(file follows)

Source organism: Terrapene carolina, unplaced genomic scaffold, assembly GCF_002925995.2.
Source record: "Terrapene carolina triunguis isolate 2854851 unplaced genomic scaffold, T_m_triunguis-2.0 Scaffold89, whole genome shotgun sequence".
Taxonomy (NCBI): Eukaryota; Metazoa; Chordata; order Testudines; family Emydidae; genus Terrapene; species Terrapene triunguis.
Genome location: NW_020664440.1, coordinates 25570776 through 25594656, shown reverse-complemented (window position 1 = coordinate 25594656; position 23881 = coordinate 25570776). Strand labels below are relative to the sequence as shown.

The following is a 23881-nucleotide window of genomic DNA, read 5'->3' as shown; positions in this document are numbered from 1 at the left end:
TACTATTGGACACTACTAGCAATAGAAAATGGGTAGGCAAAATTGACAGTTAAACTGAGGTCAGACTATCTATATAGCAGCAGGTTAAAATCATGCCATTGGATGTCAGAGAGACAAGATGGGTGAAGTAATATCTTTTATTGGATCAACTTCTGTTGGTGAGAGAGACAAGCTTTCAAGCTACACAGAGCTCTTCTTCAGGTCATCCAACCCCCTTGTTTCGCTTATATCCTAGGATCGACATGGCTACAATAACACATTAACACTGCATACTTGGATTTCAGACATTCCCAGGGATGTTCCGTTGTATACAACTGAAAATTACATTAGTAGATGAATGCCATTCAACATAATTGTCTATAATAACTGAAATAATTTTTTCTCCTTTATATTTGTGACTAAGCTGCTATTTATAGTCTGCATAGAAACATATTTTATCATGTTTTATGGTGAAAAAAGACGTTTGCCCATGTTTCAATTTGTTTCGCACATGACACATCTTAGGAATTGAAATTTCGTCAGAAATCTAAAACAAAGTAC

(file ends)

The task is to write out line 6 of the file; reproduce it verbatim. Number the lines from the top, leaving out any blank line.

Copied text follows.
TACTATTGGACACTACTAGCAATAGAAAATGGGTAGGCAAAATTGACAGTTAAACTGAGGTCAGACTATCTATATAGCAGCAGGTTAAAATCATGCCATTGGATGTCAGAGAGACAAGATGGGTGAAGTAATATCTTTTATTGGATCAACTTCTGTTGGTGAGAGAGACAAGCTTTCAAGCTACACAGAGCTCTTCTTCAGGTCATCCAACCCCCTTGTTTCGCTTATATCCTAGGATCGACATGGCTACAATAACACATTAACACTGCATACTTGGATTTCAGACATTCCCAGGGATGTTCCGTTGTATACAACTGAAAATTACATTAGTAGATGAATGCCATTCAACATAATTGTCTATAATAACTGAAATAATTTTTTCTCCTTTATATTTGTGACTAAGCTGCTATTTATAGTCTGCATAGAAACATATTTTATCATGTTTTATGGTGAAAAAAGACGTTTGCCCATGTTTCAATTTGTTTCGCACATGACACATCTTAGGAATTGAAATTTCGTCAGAAATCTAAAACAAAGTAC